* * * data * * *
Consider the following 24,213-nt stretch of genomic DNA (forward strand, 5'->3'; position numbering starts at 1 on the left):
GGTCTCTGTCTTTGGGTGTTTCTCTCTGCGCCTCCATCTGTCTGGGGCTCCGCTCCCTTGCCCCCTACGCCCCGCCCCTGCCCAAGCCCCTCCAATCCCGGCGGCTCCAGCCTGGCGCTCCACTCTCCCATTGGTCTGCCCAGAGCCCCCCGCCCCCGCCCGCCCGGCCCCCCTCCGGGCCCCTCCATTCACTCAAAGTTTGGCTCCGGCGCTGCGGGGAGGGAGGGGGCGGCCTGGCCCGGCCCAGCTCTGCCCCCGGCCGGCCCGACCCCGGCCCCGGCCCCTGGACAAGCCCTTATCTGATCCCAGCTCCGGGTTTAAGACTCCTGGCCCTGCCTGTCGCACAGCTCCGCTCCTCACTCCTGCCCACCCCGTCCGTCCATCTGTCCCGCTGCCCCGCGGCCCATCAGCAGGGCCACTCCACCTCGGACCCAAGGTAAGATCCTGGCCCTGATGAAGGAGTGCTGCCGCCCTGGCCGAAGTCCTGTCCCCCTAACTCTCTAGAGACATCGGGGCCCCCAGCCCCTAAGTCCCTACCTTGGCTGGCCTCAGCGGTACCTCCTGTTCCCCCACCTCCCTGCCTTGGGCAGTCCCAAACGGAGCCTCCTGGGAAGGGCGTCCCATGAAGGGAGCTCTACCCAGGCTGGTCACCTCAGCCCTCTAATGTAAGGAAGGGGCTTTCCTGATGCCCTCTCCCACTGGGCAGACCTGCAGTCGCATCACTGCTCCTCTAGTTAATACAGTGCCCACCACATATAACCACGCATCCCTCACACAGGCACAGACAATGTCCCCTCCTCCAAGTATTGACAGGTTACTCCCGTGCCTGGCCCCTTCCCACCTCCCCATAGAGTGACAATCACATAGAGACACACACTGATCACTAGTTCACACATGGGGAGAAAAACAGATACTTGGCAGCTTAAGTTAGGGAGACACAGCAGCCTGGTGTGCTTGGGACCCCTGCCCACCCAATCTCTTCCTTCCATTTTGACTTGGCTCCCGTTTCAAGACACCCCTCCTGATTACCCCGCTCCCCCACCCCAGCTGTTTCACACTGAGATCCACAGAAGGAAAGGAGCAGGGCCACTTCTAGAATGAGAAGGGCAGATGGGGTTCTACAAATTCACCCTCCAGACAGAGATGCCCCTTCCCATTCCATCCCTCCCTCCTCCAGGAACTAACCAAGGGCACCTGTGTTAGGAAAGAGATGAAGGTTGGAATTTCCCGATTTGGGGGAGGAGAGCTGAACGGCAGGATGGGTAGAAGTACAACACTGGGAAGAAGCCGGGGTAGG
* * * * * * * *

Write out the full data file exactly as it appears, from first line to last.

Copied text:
Consider the following 24,213-nt stretch of genomic DNA (forward strand, 5'->3'; position numbering starts at 1 on the left):
GGTCTCTGTCTTTGGGTGTTTCTCTCTGCGCCTCCATCTGTCTGGGGCTCCGCTCCCTTGCCCCCTACGCCCCGCCCCTGCCCAAGCCCCTCCAATCCCGGCGGCTCCAGCCTGGCGCTCCACTCTCCCATTGGTCTGCCCAGAGCCCCCCGCCCCCGCCCGCCCGGCCCCCCTCCGGGCCCCTCCATTCACTCAAAGTTTGGCTCCGGCGCTGCGGGGAGGGAGGGGGCGGCCTGGCCCGGCCCAGCTCTGCCCCCGGCCGGCCCGACCCCGGCCCCGGCCCCTGGACAAGCCCTTATCTGATCCCAGCTCCGGGTTTAAGACTCCTGGCCCTGCCTGTCGCACAGCTCCGCTCCTCACTCCTGCCCACCCCGTCCGTCCATCTGTCCCGCTGCCCCGCGGCCCATCAGCAGGGCCACTCCACCTCGGACCCAAGGTAAGATCCTGGCCCTGATGAAGGAGTGCTGCCGCCCTGGCCGAAGTCCTGTCCCCCTAACTCTCTAGAGACATCGGGGCCCCCAGCCCCTAAGTCCCTACCTTGGCTGGCCTCAGCGGTACCTCCTGTTCCCCCACCTCCCTGCCTTGGGCAGTCCCAAACGGAGCCTCCTGGGAAGGGCGTCCCATGAAGGGAGCTCTACCCAGGCTGGTCACCTCAGCCCTCTAATGTAAGGAAGGGGCTTTCCTGATGCCCTCTCCCACTGGGCAGACCTGCAGTCGCATCACTGCTCCTCTAGTTAATACAGTGCCCACCACATATAACCACGCATCCCTCACACAGGCACAGACAATGTCCCCTCCTCCAAGTATTGACAGGTTACTCCCGTGCCTGGCCCCTTCCCACCTCCCCATAGAGTGACAATCACATAGAGACACACACTGATCACTAGTTCACACATGGGGAGAAAAACAGATACTTGGCAGCTTAAGTTAGGGAGACACAGCAGCCTGGTGTGCTTGGGACCCCTGCCCACCCAATCTCTTCCTTCCATTTTGACTTGGCTCCCGTTTCAAGACACCCCTCCTGATTACCCCGCTCCCCCACCCCAGCTGTTTCACACTGAGATCCACAGAAGGAAAGGAGCAGGGCCACTTCTAGAATGAGAAGGGCAGATGGGGTTCTACAAATTCACCCTCCAGACAGAGATGCCCCTTCCCATTCCATCCCTCCCTCCTCCAGGAACTAACCAAGGGCACCTGTGTTAGGAAAGAGATGAAGGTTGGAATTTCCCGATTTGGGGGAGGAGAGCTGAACGGCAGGATGGGTAGAAGTACAACACTGGGAAGAAGCCGGGGTAGG